My Right to Roe
With the confirmation of Judge Samuel Alito to the Supreme Court all but certain, it’s becoming accepted wisdom that Roe v. Wade, the landmark 1973 decision granting women the right to abortion, is likely soon to be reversed.
I’m not sure, though, that Roe really will be overturned by an Alito (and John Roberts) court. I’m not sure that it really is in the interest of the Republican Party to usher in a court that overturns Roe.I’m also not sure, at this point, that Roe really matters.
I’m exaggerating — somewhat — but let me explain what I mean.Decades of abortion-rights restrictions pushed through Congress and the statehouses by wily abortion opponents with the acquiescence — indeed, the encouragement — of the public have made the right to choose granted by Roe an empty promise for large numbers of American women.
This has been an unqualified triumph for abortion opponents and has put Republican leaders in an enviable position; even with a majority of the American public still solidly “pro-choice” (in the abstract), they can rest easy in the knowledge that, at this time, Roe is, in certain parts of the country, close to meaningless.
The restrictions on Roe include such things as forcing women to endure misleading state-mandated lectures when they seek abortions; making them spend time and money they don’t have driving back and forth to faraway clinics as they sit out state-mandated “waiting periods”; making doctors deal with labyrinthine regulations intended to make it all but impossible for them to provide abortions; making young women seek their parents’ or a judge’s permission for an abortion — no matter how fraught, dysfunctional or downright dangerous their relationship with their parents might be. (And show me the teenager who’s going to hunt down a judge to discuss the most intimate aspects of her personal life.)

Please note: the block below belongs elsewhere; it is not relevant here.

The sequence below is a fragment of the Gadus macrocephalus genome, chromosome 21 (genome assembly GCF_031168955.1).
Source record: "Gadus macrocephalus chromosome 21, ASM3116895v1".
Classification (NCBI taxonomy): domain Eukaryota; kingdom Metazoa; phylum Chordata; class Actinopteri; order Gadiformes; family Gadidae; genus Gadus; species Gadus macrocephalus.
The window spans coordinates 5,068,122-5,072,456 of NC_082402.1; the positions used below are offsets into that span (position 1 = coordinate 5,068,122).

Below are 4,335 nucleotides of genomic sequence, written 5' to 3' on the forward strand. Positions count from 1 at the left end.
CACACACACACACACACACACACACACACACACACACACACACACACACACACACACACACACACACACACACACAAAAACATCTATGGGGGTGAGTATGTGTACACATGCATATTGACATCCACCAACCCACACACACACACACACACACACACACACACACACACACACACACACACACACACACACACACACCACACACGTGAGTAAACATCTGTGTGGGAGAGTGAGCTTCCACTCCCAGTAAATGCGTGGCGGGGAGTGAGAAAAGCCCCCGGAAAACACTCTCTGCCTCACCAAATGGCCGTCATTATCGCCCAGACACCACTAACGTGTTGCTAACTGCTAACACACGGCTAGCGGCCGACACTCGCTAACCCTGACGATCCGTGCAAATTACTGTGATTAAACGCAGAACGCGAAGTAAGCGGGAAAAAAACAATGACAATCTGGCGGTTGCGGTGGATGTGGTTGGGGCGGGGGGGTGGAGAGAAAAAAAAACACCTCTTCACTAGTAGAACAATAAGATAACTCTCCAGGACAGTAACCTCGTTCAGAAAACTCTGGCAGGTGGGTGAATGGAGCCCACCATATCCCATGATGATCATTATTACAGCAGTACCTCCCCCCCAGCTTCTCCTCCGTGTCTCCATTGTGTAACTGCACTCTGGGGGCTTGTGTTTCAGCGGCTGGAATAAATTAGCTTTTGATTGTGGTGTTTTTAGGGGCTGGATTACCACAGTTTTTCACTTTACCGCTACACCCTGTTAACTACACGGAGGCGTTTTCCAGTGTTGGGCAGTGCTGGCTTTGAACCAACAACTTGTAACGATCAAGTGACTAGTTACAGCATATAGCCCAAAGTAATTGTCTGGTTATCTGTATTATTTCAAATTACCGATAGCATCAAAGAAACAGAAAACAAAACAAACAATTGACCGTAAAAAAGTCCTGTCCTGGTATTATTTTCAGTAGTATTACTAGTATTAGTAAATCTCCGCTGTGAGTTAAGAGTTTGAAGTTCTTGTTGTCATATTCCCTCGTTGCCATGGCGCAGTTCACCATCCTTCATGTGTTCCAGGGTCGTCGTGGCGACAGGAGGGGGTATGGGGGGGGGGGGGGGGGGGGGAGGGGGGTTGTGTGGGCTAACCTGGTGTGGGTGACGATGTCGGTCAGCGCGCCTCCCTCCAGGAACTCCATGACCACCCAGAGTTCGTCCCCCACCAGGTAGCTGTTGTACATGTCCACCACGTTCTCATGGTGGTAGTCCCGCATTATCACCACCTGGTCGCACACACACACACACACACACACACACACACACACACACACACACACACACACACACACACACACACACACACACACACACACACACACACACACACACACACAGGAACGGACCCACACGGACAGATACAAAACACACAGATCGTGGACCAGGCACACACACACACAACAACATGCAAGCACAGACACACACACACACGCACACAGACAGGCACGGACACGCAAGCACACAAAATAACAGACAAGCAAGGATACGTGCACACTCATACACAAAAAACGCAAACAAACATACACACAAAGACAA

Ever since Sandra Day O’Connor — hailed now generally as the swing vote who saved Roe — paved the way for the decision’s eventual evisceration by writing an opinion, in the 1992 Planned Parenthood v. Casey case, that permitted states to regulate abortion if those regulations didn’t place an “undue burden” on women, more than 400 new restrictions have been placed on a woman’s right to choose.
These restrictions seem right and common-sensical to most people. Wouldn’t most parents want to know if their daughter was to have an abortion? Should taxpayers be forced to pay for procedures they morally abhor? Isn’t it an abomination to violently maim and murder a viable infant in the womb?
I myself, a committed abortion-rights supporter, permitted myself to grow complacent about these restrictions in recent years. Like many other former donors to NOW and Naral Pro-Choice America, I let the abortion-rights issue slip to the very far back burner of my political thinking during the “safe, legal and rare” years of the pro-choice Clinton administration.
I became a mother during those years as well, and, I’m ashamed to admit, issues relating to motherhood and family life loomed much larger in my personal and professional mind than did bodily integrity and family planning. I, like just about everyone else in the country, was nauseated by the picture of late-term “partial birth” abortion painted by its opponents: images of scissors gashing through the heads of infants in utero, images of babies getting their brains removed by suction tube.
Intellectually, I knew that these depictions were a political manipulation by people whose true goal was to ban abortion outright. But emotionally, I played right along with their game.I didn’t even get all that worked up about Roberts and Alito — until last month, when I read Kate Michelman’s new book, “With Liberty and Justice for All: A Life Spent Protecting the Right to Choose.’’
Michelman is the former president of Naral, and that her book would argue for abortion rights is no surprise. But it does offer something else that is vital, which is why I’m writing about it today. It draws on stories, testimonials, letters and phone calls from Michelman’s years at Naral, and as a result, it gives a human face — many faces — to the impact of the aforementioned restrictions. And those faces — those voices — just can’t be ignored.